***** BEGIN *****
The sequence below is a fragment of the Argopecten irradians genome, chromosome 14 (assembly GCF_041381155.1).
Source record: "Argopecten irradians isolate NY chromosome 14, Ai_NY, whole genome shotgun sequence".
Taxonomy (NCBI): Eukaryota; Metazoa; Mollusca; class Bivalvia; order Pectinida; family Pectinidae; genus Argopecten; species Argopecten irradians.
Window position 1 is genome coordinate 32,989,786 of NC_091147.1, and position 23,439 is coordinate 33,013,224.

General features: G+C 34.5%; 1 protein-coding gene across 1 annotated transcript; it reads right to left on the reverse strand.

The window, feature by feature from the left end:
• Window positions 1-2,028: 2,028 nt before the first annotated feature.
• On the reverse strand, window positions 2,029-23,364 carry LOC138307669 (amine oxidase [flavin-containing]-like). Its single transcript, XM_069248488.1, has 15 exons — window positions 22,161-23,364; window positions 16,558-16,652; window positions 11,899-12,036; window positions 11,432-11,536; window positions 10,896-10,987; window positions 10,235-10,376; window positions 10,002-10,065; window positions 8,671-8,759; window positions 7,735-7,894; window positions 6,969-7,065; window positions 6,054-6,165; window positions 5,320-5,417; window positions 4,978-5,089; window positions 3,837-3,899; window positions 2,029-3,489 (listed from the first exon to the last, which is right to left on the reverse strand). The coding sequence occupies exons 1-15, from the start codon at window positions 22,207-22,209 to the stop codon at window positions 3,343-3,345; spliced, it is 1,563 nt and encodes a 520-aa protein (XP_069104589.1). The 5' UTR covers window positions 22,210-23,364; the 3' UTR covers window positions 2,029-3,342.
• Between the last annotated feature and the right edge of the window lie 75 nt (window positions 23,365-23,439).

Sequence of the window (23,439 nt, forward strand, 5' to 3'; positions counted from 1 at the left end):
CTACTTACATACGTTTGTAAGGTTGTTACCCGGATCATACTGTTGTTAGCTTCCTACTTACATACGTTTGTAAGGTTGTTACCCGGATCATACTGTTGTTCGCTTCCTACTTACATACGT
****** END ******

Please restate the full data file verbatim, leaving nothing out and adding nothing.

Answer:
The sequence below is a fragment of the Argopecten irradians genome, chromosome 14 (assembly GCF_041381155.1).
Source record: "Argopecten irradians isolate NY chromosome 14, Ai_NY, whole genome shotgun sequence".
Taxonomy (NCBI): Eukaryota; Metazoa; Mollusca; class Bivalvia; order Pectinida; family Pectinidae; genus Argopecten; species Argopecten irradians.
Window position 1 is genome coordinate 32,989,786 of NC_091147.1, and position 23,439 is coordinate 33,013,224.

General features: G+C 34.5%; 1 protein-coding gene across 1 annotated transcript; it reads right to left on the reverse strand.

The window, feature by feature from the left end:
• Window positions 1-2,028: 2,028 nt before the first annotated feature.
• On the reverse strand, window positions 2,029-23,364 carry LOC138307669 (amine oxidase [flavin-containing]-like). Its single transcript, XM_069248488.1, has 15 exons — window positions 22,161-23,364; window positions 16,558-16,652; window positions 11,899-12,036; window positions 11,432-11,536; window positions 10,896-10,987; window positions 10,235-10,376; window positions 10,002-10,065; window positions 8,671-8,759; window positions 7,735-7,894; window positions 6,969-7,065; window positions 6,054-6,165; window positions 5,320-5,417; window positions 4,978-5,089; window positions 3,837-3,899; window positions 2,029-3,489 (listed from the first exon to the last, which is right to left on the reverse strand). The coding sequence occupies exons 1-15, from the start codon at window positions 22,207-22,209 to the stop codon at window positions 3,343-3,345; spliced, it is 1,563 nt and encodes a 520-aa protein (XP_069104589.1). The 5' UTR covers window positions 22,210-23,364; the 3' UTR covers window positions 2,029-3,342.
• Between the last annotated feature and the right edge of the window lie 75 nt (window positions 23,365-23,439).

Sequence of the window (23,439 nt, forward strand, 5' to 3'; positions counted from 1 at the left end):
CTACTTACATACGTTTGTAAGGTTGTTACCCGGATCATACTGTTGTTAGCTTCCTACTTACATACGTTTGTAAGGTTGTTACCCGGATCATACTGTTGTTCGCTTCCTACTTACATACGT